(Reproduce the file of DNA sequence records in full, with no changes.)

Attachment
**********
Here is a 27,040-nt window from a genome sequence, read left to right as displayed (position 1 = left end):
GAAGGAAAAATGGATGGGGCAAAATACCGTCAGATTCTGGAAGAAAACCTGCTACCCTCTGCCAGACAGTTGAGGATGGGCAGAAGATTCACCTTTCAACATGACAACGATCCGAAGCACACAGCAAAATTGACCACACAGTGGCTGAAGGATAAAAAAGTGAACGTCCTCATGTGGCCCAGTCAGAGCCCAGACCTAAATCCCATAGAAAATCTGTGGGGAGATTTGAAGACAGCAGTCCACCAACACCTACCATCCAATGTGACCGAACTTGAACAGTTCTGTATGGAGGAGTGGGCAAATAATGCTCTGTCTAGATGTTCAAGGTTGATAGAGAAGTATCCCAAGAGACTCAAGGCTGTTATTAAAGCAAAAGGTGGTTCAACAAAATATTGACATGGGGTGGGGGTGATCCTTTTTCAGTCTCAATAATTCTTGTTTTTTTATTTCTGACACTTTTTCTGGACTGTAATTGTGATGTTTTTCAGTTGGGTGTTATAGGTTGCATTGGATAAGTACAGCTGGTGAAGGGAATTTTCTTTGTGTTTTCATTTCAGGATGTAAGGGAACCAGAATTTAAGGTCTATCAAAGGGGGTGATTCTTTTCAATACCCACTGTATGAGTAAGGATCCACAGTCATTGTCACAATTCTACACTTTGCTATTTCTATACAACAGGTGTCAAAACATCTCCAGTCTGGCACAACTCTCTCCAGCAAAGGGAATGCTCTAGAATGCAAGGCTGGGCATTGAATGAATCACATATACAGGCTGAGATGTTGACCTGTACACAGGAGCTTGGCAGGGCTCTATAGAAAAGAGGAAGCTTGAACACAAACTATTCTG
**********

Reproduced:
Here is a 27,040-nt window from a genome sequence, read left to right as displayed (position 1 = left end):
GAAGGAAAAATGGATGGGGCAAAATACCGTCAGATTCTGGAAGAAAACCTGCTACCCTCTGCCAGACAGTTGAGGATGGGCAGAAGATTCACCTTTCAACATGACAACGATCCGAAGCACACAGCAAAATTGACCACACAGTGGCTGAAGGATAAAAAAGTGAACGTCCTCATGTGGCCCAGTCAGAGCCCAGACCTAAATCCCATAGAAAATCTGTGGGGAGATTTGAAGACAGCAGTCCACCAACACCTACCATCCAATGTGACCGAACTTGAACAGTTCTGTATGGAGGAGTGGGCAAATAATGCTCTGTCTAGATGTTCAAGGTTGATAGAGAAGTATCCCAAGAGACTCAAGGCTGTTATTAAAGCAAAAGGTGGTTCAACAAAATATTGACATGGGGTGGGGGTGATCCTTTTTCAGTCTCAATAATTCTTGTTTTTTTATTTCTGACACTTTTTCTGGACTGTAATTGTGATGTTTTTCAGTTGGGTGTTATAGGTTGCATTGGATAAGTACAGCTGGTGAAGGGAATTTTCTTTGTGTTTTCATTTCAGGATGTAAGGGAACCAGAATTTAAGGTCTATCAAAGGGGGTGATTCTTTTCAATACCCACTGTATGAGTAAGGATCCACAGTCATTGTCACAATTCTACACTTTGCTATTTCTATACAACAGGTGTCAAAACATCTCCAGTCTGGCACAACTCTCTCCAGCAAAGGGAATGCTCTAGAATGCAAGGCTGGGCATTGAATGAATCACATATACAGGCTGAGATGTTGACCTGTACACAGGAGCTTGGCAGGGCTCTATAGAAAAGAGGAAGCTTGAACACAAACTATTCTG